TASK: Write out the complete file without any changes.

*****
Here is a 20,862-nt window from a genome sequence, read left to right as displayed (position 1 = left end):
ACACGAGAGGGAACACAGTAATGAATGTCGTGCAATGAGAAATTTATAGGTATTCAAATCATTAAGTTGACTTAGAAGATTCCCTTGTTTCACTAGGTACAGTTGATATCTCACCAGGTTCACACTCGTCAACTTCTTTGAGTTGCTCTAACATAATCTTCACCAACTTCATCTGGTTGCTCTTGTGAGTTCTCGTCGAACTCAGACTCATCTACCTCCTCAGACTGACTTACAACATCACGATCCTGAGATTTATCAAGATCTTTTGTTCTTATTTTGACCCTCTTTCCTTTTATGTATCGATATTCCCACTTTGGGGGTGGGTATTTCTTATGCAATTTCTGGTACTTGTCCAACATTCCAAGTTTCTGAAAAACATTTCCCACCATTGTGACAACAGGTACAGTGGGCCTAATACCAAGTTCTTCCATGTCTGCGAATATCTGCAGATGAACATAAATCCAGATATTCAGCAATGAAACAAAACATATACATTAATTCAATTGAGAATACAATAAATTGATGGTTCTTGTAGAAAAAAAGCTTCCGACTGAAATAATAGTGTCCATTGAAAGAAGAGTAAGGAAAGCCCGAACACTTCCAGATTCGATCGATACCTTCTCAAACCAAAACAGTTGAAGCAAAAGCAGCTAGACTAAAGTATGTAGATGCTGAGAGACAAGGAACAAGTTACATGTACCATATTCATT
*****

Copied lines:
Here is a 20,862-nt window from a genome sequence, read left to right as displayed (position 1 = left end):
ACACGAGAGGGAACACAGTAATGAATGTCGTGCAATGAGAAATTTATAGGTATTCAAATCATTAAGTTGACTTAGAAGATTCCCTTGTTTCACTAGGTACAGTTGATATCTCACCAGGTTCACACTCGTCAACTTCTTTGAGTTGCTCTAACATAATCTTCACCAACTTCATCTGGTTGCTCTTGTGAGTTCTCGTCGAACTCAGACTCATCTACCTCCTCAGACTGACTTACAACATCACGATCCTGAGATTTATCAAGATCTTTTGTTCTTATTTTGACCCTCTTTCCTTTTATGTATCGATATTCCCACTTTGGGGGTGGGTATTTCTTATGCAATTTCTGGTACTTGTCCAACATTCCAAGTTTCTGAAAAACATTTCCCACCATTGTGACAACAGGTACAGTGGGCCTAATACCAAGTTCTTCCATGTCTGCGAATATCTGCAGATGAACATAAATCCAGATATTCAGCAATGAAACAAAACATATACATTAATTCAATTGAGAATACAATAAATTGATGGTTCTTGTAGAAAAAAAGCTTCCGACTGAAATAATAGTGTCCATTGAAAGAAGAGTAAGGAAAGCCCGAACACTTCCAGATTCGATCGATACCTTCTCAAACCAAAACAGTTGAAGCAAAAGCAGCTAGACTAAAGTATGTAGATGCTGAGAGACAAGGAACAAGTTACATGTACCATATTCATT